Sir Y K Pao Chair in Public Law
Professor Carty studied law at Queen's University Belfast, London, and Cambridge. He has worked at the University of Paris, the Max Planck Institute in Heidelberg and has lectured at Edinburgh University and Glasgow University. Between 1994 and 2003 he was Eversheds Professor of International Law at the University of Derby, whereafter he was Professor of Law at the University of Westminster until taking up the Chair of Public Law at Aberdeen in 2006. He has held visiting positions at Max Planck Institute for European Legal History, the University of Tokyo, and the Autonomous University of Madrid. Professor Carty is now the holder of the Sir Y K Pao Chair of Public Law at the Faculty of Law of the University of Hong Kong.
While Professor Carty’s research focuses mainly on international law, his interests include the theory of international law, human rights, the theory of autonomous regions within states, such as Scotland, the Basque Country etc, law and development, law and literature and legal philosophy, especially the history of legal thought.
Professor Carty has published mainly in the field of critical theory and international law. The Decay of International Law (1986, MUP) was the first book length, systematic treatment of international law from this perspective. His article, Critical International Law, Recent Trends in the Theory of International Law, published in the 1991 volume of the European Journal of International Law, is discussed as a benchmark in the field. He is the author of innumerable subsequent articles and review articles on the same theme. In 2007, Professor Carty published Philosophy of International Law with Edinburgh University Press (see publications for reception).
At the same time he has a wider interest in legal philosophy, cultural and historical approaches to law. He has edited with Edinburgh University Press, a book, Post-Modern Law, Enlightenment, Revolution and the Death of Man (1990). In 1996 he published Was Ireland Conquered (Pluto Press), a work applying Stephen Greenblatt’s theories of literature and history to the history of Irish, Norman, Scottish and English relations in a colonial and imperial context. He is a co-editor of a French language Dictionnaire encyclopedie de theorie et de sociologie du droit, Paris, 1988, L.G.D.J., pp. 487.
He has also engaged in the problems of law and development, editing two volumes of articles and papers on the subject, in particular one with H. N Singer (economist), Conflict and Change in 1990's, Macmillan, London.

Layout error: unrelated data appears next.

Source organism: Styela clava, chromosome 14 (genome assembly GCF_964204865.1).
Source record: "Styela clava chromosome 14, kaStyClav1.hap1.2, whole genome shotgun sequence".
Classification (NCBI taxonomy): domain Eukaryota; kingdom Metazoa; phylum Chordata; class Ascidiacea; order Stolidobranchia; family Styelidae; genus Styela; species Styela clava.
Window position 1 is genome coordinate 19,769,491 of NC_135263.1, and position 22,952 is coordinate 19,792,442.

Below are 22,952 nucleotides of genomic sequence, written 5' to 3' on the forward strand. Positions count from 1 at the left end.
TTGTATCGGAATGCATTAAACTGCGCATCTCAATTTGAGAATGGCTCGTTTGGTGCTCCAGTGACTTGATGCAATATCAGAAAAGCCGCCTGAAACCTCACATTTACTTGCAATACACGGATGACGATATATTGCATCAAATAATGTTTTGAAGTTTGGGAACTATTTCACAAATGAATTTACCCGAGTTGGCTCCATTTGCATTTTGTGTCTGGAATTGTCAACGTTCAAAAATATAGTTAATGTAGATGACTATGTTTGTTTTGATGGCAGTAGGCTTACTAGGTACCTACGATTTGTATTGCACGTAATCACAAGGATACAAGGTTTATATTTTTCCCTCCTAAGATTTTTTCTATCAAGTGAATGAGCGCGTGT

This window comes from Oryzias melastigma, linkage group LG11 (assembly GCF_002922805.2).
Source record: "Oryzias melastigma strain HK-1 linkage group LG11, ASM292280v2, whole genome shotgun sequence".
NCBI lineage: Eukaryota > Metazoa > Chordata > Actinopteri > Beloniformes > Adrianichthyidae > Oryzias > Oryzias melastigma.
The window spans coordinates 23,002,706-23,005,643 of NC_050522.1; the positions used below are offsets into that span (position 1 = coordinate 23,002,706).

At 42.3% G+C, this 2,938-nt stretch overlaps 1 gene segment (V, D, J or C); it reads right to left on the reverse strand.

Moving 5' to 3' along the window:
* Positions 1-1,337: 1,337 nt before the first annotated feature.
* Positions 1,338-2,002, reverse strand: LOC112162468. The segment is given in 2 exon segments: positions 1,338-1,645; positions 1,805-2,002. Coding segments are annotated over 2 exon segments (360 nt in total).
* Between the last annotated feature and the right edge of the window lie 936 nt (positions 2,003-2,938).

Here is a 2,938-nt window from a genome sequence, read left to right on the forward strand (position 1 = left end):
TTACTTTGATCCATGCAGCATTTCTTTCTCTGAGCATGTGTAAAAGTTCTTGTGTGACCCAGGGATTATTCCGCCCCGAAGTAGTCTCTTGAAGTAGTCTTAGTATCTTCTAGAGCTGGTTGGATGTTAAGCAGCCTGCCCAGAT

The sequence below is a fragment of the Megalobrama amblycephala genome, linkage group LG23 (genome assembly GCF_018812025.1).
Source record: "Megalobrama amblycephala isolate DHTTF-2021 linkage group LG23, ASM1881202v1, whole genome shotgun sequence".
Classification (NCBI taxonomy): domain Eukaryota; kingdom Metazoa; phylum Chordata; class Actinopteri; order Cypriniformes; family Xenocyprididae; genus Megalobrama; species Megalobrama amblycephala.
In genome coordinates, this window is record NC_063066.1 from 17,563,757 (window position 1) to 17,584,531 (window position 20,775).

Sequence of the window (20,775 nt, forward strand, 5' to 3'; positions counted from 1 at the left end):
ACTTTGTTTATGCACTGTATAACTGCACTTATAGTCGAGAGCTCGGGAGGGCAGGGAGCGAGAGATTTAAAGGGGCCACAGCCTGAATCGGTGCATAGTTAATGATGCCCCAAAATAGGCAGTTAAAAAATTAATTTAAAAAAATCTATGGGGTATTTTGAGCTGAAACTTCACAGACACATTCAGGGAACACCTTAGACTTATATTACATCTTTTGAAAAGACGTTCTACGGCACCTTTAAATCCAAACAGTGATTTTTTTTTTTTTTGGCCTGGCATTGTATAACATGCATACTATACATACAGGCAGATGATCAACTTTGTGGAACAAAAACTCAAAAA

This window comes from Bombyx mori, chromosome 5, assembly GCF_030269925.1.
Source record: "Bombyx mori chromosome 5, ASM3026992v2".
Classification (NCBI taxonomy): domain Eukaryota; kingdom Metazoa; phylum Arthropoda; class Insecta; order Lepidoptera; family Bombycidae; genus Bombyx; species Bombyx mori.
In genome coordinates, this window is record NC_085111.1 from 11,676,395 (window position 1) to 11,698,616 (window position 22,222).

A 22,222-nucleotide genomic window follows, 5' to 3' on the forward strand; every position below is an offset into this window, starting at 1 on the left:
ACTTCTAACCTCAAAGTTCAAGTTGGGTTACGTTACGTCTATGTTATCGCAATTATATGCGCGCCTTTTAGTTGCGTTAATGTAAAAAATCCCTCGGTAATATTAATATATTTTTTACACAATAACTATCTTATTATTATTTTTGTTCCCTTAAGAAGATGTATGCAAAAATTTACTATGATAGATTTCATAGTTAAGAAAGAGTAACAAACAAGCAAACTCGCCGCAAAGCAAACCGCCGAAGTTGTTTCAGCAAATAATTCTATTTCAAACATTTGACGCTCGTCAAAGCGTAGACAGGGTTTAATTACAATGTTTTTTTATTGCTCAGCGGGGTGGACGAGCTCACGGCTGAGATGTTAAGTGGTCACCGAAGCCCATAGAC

Since his time at Derby University, which purchased the private papers of Sir Gerald Fitzmaurice, a former British Foreign Office Legal Adviser and Judge of the International Court of Justice, Professor Carty has turned attention also to the National Archives in London to study the role of lawyers in the latter stages of the foreign affairs of the British Empire, concentrating on the Second World War, the Cold War and the End of Empire. This led to a joint volume with a historian Dr. Richard Smith, Sir Gerald Fitzmaurice and the World Crisis, A Legal Adviser in the Foreign Office, 1932-1945, published with Kluwer in 2000. In 2001 he received a grant from the AHRB to undertake research on legal advisers to the Foreign Office. He has also published many articles in this area. A further volume on the work of the British Foreign Officer Legal Advisers and Law Officers of the Crown is virtually complete, covering the period 1945-1961.
Since coming to the University of Hong Kong, Professor Carty has been pursuing a number of interests related to the history and philosophy of international law with increasing reference to China. He has taken part in numerous recent symposia and workshops on the history of international law in Lecce, Italy, Basel-Interlaken, Swizterland and Helsinki, Finland. These symposia manifest a strong interest in international law and empire, particularly the problems left over from colonialism. In addition, there was an invitation to speak to the Fudan Institute of Advanced Studies in Shanghai in December 2010 on philosophical foundations of international law http://xiaoxi.blog.fyfz.cn/art/892183.htm So the philosophical and historical work is increasingly connected with work on the history of imperialism and China in the 19th and early 20th century. Professor Carty was honored with an invitation from the China Institute of Maritime Affairs to participate in a Conference on the Law of the South China Sea in Beijing in August 2011, with a request, specifically to address historical questions. The (Chinese) National Institute for South China Seas Studies has invited Prof Carty to another such workshop in December 2011 in Haikou. With the assistance of Ms Cui, his Research Assistant in Hong Kong, and a colleague, Dr Humphrey Ko as Co-Investigator, Prof Carty has made a major funding application to the RGC-HK on the place of debates about international law in China from the late Qing Dynasty, 1839 till 1911. At the same time, in conjunction with Prof Janne Nijman’s (University of Amsterdam) successful application to the Netherland’s Royal Academy, Prof Carty has successfully applied to the Chiang Ching –Kuo Foundation (Taiwan) to facilitate a workshop on Morality and Responsibility of Rulers, Early Modern European and Chinese Origins of a Rule of Law for World Order. Oxford University Press has now agreed to publish a jointly edited book under this title. Finally, Prof. Carty accepted in 2010 the request of Oxford University Press to become Editor in Chief of the Oxford Online Bibliography of International Law. Each contributor of – roughly a 10,000 to 15,000 word entry – is expected to give a critical review of all the literature in his/her chosen field, i.e. sovereign immunity, in the style of a 20 to 40 page+ review article. This has now been launched and the first “run” consists of 46 entries, including one by Prof Carty on General Customary Law. This is a major administrative task, which is expected to continue for several years, producing each year forty to fifty new entries.